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!standard 13.1(19)          04-04-23 AC95-00096/01
!standard 13.1(20)
!class confirmation 04-04-23
!status received no action 04-04-23
!status received 04-04-15
!subject Overlaying Address clause onto constant
!summary
!appendix

From: Martin Dowie
Sent: Thursday, April 15, 2004  5:25 AM


Consider the following package specification:

package Constant_Test is
   Foo : constant Integer;
   procedure Increment;  -- "Bar := Bar + 1;"
private
   Bar : Integer := 100;
   Foo : constant Integer := Bar;
   for Foo'Address use Bar'Address;
end Constant_Test;

What should the following test program produce?

with Ada.Text_IO; use Ada.Text_IO;
with Constant_Test;

procedure Test_Constant is
begin
   Put_Line (Integer'Image (Constant_Test.Foo));
   Constant_Test.Increment;
   Put_Line (Integer'Image (Constant_Test.Foo));
end Test_Constant;

I have 2 compilers to hand and they produce...

100
100

  ...and...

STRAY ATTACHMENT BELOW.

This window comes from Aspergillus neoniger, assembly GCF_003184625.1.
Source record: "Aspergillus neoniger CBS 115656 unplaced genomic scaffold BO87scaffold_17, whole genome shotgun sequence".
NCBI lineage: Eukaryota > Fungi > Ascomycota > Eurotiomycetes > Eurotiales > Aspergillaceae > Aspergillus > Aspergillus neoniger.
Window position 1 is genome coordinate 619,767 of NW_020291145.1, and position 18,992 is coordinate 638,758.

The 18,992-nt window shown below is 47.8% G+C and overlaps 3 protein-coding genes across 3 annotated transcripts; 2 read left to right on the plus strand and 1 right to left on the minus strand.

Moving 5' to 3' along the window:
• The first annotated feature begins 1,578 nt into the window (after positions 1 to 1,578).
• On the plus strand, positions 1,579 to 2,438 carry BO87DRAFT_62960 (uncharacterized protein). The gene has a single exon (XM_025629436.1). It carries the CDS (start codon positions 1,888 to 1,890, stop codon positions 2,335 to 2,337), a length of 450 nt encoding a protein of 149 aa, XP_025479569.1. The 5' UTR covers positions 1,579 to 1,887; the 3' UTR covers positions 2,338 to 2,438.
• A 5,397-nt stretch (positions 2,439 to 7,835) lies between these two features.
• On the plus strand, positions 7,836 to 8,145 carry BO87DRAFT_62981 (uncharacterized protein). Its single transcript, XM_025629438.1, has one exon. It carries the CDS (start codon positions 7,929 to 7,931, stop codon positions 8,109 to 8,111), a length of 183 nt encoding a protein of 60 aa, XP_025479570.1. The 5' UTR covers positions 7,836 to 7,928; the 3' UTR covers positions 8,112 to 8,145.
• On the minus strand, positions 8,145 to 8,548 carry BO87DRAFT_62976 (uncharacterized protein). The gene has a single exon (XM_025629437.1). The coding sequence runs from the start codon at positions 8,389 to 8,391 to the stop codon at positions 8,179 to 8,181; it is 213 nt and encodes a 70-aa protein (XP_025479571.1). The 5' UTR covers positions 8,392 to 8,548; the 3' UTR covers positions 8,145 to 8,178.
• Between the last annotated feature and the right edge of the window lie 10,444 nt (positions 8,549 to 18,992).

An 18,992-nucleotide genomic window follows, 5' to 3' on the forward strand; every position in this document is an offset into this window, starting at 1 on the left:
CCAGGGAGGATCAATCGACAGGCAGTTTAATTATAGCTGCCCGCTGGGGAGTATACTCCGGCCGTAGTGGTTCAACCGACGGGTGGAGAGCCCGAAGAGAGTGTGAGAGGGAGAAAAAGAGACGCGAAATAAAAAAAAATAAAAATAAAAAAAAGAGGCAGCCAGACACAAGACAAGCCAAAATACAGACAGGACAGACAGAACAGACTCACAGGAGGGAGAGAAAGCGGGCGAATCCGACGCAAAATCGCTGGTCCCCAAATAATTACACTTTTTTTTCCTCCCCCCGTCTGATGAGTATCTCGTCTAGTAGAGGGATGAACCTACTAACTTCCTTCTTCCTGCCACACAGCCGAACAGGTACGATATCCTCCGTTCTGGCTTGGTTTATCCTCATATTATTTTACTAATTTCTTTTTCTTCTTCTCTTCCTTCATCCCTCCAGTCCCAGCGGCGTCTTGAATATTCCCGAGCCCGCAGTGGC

100
101

Neither compiler produced even a warning.

Which is right?
Are they both right? If this is implementation dependent then what is the
section?

I can't see anything in 3.13 that forbids this and I'm not sure it should be
forbidden. The above use mimics other languages (e.g. Pascal/D80) 'read-only
variables'.

****************************************************************

From: Martin Dowie
Sent: Thursday, April 15, 2004  6:14 AM

Always nice to answer your own questions!

I believe 13.1(14) (and hence also C.2) is what I was looking for.

****************************************************************

From: Tucker Taft
Sent: Thursday, April 15, 2004  8:23 AM

Perhaps you mean 13.3(19).  But in any case,
if you want this to work, and you are changing the
value of a constant "behind the scenes" then you will
be wise to declare the constant "volatile."  An alternative
approach is to declare an access-to-constant type and
make the variable aliased, and and declare the constant
as a rename of acc_to_con'(var'access).all.

E.g.:

    Var : aliased T;
    type acc_to_con_T is access constant T;
    Const : T renames acc_to_con_T'(Var'Access).all;